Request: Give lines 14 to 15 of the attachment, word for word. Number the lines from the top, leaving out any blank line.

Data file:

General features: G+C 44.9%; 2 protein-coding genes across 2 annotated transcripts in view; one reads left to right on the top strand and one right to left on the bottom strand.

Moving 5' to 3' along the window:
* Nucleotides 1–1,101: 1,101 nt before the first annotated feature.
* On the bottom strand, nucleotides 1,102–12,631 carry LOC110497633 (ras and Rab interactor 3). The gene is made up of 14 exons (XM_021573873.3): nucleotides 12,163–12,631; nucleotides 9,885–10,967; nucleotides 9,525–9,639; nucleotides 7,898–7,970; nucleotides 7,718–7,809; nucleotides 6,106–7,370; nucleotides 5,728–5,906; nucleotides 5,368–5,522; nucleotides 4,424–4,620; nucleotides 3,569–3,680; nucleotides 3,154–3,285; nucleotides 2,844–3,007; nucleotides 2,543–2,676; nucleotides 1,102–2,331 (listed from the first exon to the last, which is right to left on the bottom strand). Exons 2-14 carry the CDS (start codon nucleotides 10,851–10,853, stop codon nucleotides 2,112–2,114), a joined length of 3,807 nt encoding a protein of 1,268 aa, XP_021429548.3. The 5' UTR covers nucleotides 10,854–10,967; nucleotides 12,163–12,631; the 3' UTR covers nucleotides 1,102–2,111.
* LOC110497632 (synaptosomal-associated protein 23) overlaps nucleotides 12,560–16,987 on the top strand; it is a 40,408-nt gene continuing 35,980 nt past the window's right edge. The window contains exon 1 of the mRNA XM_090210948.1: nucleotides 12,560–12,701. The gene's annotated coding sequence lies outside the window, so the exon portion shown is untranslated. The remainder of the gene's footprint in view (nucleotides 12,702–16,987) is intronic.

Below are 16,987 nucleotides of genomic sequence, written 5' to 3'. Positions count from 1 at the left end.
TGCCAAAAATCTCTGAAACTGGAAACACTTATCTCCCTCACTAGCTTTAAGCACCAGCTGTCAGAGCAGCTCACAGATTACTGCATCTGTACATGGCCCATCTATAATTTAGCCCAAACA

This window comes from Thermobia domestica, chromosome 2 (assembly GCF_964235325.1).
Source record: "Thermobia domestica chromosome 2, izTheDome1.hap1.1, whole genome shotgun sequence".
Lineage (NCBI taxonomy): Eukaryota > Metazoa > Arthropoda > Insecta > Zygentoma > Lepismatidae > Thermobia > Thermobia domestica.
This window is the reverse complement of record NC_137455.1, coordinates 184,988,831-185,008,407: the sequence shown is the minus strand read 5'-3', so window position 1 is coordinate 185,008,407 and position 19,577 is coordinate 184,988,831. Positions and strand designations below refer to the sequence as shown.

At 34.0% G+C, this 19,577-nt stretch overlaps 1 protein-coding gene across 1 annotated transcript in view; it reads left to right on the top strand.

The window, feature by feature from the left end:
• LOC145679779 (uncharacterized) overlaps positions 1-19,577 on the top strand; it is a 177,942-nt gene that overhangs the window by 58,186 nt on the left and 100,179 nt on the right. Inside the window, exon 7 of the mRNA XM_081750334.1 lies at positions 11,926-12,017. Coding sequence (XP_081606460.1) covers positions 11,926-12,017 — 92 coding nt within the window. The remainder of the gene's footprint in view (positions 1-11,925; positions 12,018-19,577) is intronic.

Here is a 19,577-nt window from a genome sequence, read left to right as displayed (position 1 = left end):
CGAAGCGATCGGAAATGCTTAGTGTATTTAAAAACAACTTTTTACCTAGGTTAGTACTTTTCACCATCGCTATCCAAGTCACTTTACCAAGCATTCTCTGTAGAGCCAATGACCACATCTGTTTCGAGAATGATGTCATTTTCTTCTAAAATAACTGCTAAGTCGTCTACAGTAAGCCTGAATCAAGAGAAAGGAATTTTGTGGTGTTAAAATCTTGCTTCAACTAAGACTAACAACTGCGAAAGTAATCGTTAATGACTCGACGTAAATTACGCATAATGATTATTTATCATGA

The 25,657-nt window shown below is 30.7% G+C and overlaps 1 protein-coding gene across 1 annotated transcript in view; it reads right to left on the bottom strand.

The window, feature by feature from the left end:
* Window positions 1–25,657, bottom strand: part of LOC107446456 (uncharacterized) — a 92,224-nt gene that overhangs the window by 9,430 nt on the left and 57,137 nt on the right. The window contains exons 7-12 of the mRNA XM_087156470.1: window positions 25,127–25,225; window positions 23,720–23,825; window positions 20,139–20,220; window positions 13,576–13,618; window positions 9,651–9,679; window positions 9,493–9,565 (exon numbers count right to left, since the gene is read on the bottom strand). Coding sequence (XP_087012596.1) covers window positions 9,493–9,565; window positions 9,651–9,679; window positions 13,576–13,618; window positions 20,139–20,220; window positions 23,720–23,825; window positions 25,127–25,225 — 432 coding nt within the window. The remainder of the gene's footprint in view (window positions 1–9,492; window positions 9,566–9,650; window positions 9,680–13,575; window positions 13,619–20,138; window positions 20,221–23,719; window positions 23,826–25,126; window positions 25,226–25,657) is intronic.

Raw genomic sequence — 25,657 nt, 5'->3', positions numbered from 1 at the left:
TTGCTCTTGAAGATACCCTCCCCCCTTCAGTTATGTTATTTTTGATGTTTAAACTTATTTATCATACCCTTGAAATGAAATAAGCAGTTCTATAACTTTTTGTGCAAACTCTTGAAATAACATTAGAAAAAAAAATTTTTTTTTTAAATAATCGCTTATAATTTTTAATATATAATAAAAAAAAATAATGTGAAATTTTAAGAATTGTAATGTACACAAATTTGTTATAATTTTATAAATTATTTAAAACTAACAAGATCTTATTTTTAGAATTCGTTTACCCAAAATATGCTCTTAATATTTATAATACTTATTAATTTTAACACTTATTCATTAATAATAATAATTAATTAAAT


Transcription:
• LOC145679779 (uncharacterized) overlaps positions 1-19,577 on the top strand; it is a 177,942-nt gene that overhangs the window by 58,186 nt on the left and 100,179 nt on the right. Inside the window, exon 7 of the mRNA XM_081750334.1 lies at positions 11,926-12,017. Coding sequence (XP_081606460.1) covers positions 11,926-12,017 — 92 coding nt within the window. The remainder of the gene's footprint in view (positions 1-11,925; positions 12,018-19,577) is intronic.

Here is a 19,577-nt window from a genome sequence, read left to right as displayed (position 1 = left end):